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On the Nature of Oblivion

By Cananmildil, Leading Scholar of Daedrology
With a highly successful record of teasing the most ingenious conclusions out of years of Daedric studies, I, Daedrologist Cananmildil, am putting my sizable intellect to use in enhancing the sphere of knowledge surrounding the greatest mystery of all time—the true nature of Oblivion.
As we all know, Oblivion exists within the Aurbis and contains the various Daedric realms. But what is Oblivion? Specifically, what exists in the space between the realms? It has been suggested that the void between the realms is inherently hostile. No corporeal life can reside there, and no incorporeal life witnesses the dark expanse between the planes and returns from the experience unscathed. Daedra themselves refuse to discuss it.
I put forth that, as with all uncaring forces, Oblivion is not fundamentally hostile, but in its unforgiving nature rests a dangerous predilection for destruction. To expound further, what we call Oblivion does not hold life in contempt, but it does not care about upholding or maintaining life either. This results in quite a large number of realms colliding with each other, as their nature and direction dictate. Many planes are fortunate to have a Daedric Prince or other force controlling their movement through Oblivion. The ones that do not are often crushed by the path their undirected course dictates. Evidence of these ill-fated planes can be seen in the watery reflections of the Realms of Revelry or in the dreams of Quagmire. They are well documented. See ""Troubled Thoughts of a Corrupt Man"" or ""Sanguine's Rites and Realms,"" both written by the fabled Prisoner of the Evergloam.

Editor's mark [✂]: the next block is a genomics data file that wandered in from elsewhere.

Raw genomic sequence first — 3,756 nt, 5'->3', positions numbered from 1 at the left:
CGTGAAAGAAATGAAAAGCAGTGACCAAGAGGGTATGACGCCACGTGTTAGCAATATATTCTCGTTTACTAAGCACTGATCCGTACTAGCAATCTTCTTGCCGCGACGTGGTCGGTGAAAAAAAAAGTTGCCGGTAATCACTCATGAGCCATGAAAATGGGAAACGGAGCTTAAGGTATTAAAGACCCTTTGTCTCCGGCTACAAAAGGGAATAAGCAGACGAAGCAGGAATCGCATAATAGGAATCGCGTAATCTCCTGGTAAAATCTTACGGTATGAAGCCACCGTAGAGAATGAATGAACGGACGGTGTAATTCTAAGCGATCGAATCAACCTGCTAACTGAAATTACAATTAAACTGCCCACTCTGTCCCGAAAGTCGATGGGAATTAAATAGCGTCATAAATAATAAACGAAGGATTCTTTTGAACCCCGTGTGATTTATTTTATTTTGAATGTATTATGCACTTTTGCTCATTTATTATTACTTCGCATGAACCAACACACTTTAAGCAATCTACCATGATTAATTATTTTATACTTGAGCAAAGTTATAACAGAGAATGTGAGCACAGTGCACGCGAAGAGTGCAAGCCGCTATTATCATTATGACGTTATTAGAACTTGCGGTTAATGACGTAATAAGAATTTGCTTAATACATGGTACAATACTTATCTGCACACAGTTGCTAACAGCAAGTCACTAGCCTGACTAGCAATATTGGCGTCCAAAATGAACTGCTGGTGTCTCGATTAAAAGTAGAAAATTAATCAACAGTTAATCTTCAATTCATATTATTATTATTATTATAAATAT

Scholars of Oblivion have struggled to reconcile the myriad of truths that can exist at once within the waters of creatia. They bash their heads against the questions of how is this possible or why is viable mortal life found in so few locations while immortal life thrives? These questions are absolute drivel. I would postulate that any and all questions about Oblivion can be directed to the worshipers of Hermaeus Mora or Clavicus Vile. Hermaeus Mora and the scholars of Apocrypha remain the most reliable resources for true scholarly inquiry, but I personally believe that it best to go right to the source for answers to questions concerning Oblivion. For those who are proficient of thought, you may have already concluded that I deem Clavicus Vile to be the foremost expert on the ways of Oblivion. I would even go so far as to say that he has had a hand in dictating the way that it behaves. Anyone who disputes this claim should remember that not much is known about Oblivion. It behaves in complex and erratic ways. What better Daedric Prince to hold dominion over something as chaotic as Oblivion than the Master of Insidious Wishes?
To prove my postulations. I have first consulted with Skaafin in the Fields of Regret and entreated them with my queries. For the gift of my curiosity, they allowed me to study their behaviors (see my book, ""On the True Nature of Daedra""). During this time, I subtly asked them what they thought of Oblivion. One helpfully suggested that mortals too can recover from fatalities in the chaos of creatia. I plan to conduct an experiment and have enlisted the help of the Skaafin Mazfylax to test whether mortals can reform in creatia as Daedra do. He has agreed to meet me some thirty years hence, thus allowing me to make more progress in my studies—just in case the experiment doesn't yield the results I am expecting.